A big E2 shout out to Svend Pedersen from PA! Svend decided to buck the meat, dairy, cheese, and eggs and now has the vitality of men half his age. Go Svend, go!!!!
My journey to a plant strong lifestyle likely mirrors others who’ve started their path before me … my epiphany came when going through initial station training as a volunteer firefighter where I learned that the majority of firefighter line of duty deaths were due to cardiac disease. While an interesting tidbit in and of itself, coupled with turning 50, retiring after a 24+ year career as a Naval Flight Officer, and establishing myself in a second career, and beginning to enter the fire service, I took a good look at myself and noted with some dismay that I needed to make changes in my lifestyle choices if I wanted to enjoy the quality of life I was used to. No longer representing my country every time I put on my uniform and the requirements of finding and establishing myself in a new career, I found less and less time to exercise, eat properly, and started putting everything else, big or small, before my family and myself. It was time to change.
As a former college athlete, I am used to eating for performance, or, more accurately, thought I was. The standard paradigm of ‘more protein, more better,’ and a workout regime required to compete at the Division I level appeared to work well and ingrained what I know now to be unsustainable eating habits - especially when combined with the demands of a family and a career. Every year, the squadon’s flight surgeon would caution me about my cholesterol levels and borderline hypertension, and every year I would make the changes required to remain cleared to fly but, not unlike my eating habits, those changes were unsustainable and designed for the short term. My current family doctor gave me the same warnings and fortunately no longer looking at my physician as the person who could ground me, but a partner in my health, and along with the other milestones mentioned earlier, I finally listened. After a few fits and starts, and seeing the necessity of change while going through the state’s Fire fighter I certification training program, I happened upon the E2 Diet. Frankly, the ‘firefighter’ and ‘world class athlete’ thing caught my initial attention, and the menu examples in the article held it long enough to order the book. After my initial read I was convinced a plant centric diet made sense – and with much to gain and little to lose I committed to the 28 day challenge.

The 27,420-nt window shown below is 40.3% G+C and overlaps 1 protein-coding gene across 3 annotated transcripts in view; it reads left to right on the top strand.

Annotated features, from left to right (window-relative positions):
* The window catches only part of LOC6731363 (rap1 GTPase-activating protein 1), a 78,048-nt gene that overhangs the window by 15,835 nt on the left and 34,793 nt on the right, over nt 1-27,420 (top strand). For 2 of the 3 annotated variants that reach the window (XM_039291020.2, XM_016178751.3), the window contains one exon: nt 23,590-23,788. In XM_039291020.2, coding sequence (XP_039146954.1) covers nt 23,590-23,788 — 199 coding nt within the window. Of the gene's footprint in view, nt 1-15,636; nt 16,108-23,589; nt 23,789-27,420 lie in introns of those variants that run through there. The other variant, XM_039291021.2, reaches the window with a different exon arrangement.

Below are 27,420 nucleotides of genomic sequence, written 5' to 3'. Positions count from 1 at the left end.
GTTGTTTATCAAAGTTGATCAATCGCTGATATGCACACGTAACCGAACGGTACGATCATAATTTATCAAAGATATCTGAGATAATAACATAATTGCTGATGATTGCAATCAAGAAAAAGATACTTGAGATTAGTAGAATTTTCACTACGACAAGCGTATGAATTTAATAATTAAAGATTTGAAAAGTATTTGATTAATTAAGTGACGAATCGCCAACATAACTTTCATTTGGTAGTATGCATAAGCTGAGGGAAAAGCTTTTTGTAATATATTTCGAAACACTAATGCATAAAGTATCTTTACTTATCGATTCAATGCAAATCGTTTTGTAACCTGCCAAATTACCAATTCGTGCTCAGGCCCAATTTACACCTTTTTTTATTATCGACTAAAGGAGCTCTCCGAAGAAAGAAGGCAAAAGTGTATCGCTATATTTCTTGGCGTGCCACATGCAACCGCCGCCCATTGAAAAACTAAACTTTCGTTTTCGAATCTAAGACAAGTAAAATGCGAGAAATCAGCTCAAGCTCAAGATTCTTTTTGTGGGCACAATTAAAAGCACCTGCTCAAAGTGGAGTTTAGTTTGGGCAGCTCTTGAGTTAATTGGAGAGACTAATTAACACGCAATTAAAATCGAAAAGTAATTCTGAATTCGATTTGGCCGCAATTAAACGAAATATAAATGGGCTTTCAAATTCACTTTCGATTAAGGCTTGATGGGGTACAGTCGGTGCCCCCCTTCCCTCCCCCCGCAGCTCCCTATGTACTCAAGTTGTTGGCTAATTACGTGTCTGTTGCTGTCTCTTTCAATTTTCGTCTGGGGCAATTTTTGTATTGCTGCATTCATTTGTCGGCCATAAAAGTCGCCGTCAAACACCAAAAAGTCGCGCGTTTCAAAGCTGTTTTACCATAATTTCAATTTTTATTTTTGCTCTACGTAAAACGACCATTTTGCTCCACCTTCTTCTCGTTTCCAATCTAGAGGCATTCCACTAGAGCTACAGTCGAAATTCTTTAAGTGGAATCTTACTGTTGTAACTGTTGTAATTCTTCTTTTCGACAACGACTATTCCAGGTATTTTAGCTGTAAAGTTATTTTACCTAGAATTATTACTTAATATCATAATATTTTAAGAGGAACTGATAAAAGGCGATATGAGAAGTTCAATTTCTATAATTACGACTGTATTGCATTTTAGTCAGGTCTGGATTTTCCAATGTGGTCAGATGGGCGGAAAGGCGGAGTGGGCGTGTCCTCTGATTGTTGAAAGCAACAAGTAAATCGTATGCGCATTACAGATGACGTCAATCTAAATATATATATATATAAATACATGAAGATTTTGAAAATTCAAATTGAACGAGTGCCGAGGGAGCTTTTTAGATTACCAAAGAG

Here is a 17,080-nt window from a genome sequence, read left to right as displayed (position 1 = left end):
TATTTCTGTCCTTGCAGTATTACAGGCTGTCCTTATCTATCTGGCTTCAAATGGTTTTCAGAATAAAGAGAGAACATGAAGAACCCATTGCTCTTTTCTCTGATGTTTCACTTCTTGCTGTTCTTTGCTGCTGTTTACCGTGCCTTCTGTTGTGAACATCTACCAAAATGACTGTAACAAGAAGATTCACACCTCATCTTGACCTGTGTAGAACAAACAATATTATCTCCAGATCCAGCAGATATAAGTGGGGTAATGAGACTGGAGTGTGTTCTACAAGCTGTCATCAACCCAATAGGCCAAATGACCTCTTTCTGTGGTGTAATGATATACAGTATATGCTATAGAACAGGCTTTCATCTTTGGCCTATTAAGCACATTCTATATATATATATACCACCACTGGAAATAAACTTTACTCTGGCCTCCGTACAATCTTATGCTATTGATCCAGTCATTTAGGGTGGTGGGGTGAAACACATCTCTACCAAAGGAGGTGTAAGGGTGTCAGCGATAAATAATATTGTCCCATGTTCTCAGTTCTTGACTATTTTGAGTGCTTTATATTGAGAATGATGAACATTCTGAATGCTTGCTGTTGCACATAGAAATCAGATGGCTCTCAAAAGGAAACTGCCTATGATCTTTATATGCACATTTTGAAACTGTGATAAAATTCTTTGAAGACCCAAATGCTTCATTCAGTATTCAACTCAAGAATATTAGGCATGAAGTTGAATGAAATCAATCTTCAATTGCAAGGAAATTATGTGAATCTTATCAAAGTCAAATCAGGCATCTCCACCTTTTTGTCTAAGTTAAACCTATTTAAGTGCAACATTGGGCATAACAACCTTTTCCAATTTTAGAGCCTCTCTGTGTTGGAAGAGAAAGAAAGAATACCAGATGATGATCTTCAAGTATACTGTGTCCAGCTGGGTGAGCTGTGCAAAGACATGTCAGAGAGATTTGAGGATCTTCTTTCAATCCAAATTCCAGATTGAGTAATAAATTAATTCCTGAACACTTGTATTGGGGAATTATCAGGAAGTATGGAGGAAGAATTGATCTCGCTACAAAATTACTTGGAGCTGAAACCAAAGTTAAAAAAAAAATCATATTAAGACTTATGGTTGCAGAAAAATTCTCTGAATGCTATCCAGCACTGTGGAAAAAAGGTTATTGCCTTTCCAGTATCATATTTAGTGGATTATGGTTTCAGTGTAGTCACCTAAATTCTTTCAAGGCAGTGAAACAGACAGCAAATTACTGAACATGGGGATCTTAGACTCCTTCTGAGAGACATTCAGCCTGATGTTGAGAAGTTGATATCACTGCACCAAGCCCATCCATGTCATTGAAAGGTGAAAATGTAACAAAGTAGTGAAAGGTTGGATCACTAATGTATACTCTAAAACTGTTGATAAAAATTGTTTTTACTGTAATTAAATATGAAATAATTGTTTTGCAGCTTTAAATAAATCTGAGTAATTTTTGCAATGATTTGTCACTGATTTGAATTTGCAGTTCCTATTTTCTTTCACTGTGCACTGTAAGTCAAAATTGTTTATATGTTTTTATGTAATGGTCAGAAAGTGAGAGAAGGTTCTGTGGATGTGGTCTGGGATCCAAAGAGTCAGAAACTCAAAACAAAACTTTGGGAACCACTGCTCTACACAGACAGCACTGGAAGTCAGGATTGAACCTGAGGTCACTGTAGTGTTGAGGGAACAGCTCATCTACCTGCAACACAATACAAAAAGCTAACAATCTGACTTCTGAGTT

The start of the 28 day challenge occurred at a ‘perfect storm’ of increasing job requirements, ramping up training for the FF I test, and several major family events that took a great deal of my time and precluded me expending much effort and thought to preplanning my diet, weekly meal schedule and grocery shopping. By following the general rules outlined in the book, I was able to ‘ala carte’ my way through 28 days with tasty meals and snacks that were satiating, easy to prepare and only required a little thought and care to prepare.
I’m pleased with the results of my first step on this journey. Objectively, I Iost a total of 17 pounds over the 28 days – without ever measuring portions, feeling hungry, or dramatically changing my workouts. My cholesterol levels went from a total of 265 (HDL 49/LDL 164/Triglycerides 262) to a total of 199 ( HDL 46/LDL 131/Triglycerides 111). Subjectively, I feel better with noticeably increased energy levels while exercising or performing the duties of a firefighter. During my FF1 certification test (ironically on the 28th day of the challenge) I performed equal to, or better, than firemen half my age while spending 8+ hours on the training round, routinely in full turnout gear and SCBA, while performing physically and mentally challenging tasks/scenarios. A sobering reminder occurred that day when a fellow firefighter, a man in his 30′s, experienced chest pains while performing a ventilation station/roof cut test. It’s not always the ‘other guy’ and this one hit home in a way aviation mishaps or tales of former athletes with health issues did not.
Bottom Line: By eating tasty, satisfying, easily prepared foods, I took control of my health, improved the quality of my life, and embarked on a plant strong lifestyle and journey … one I look forward to continuing.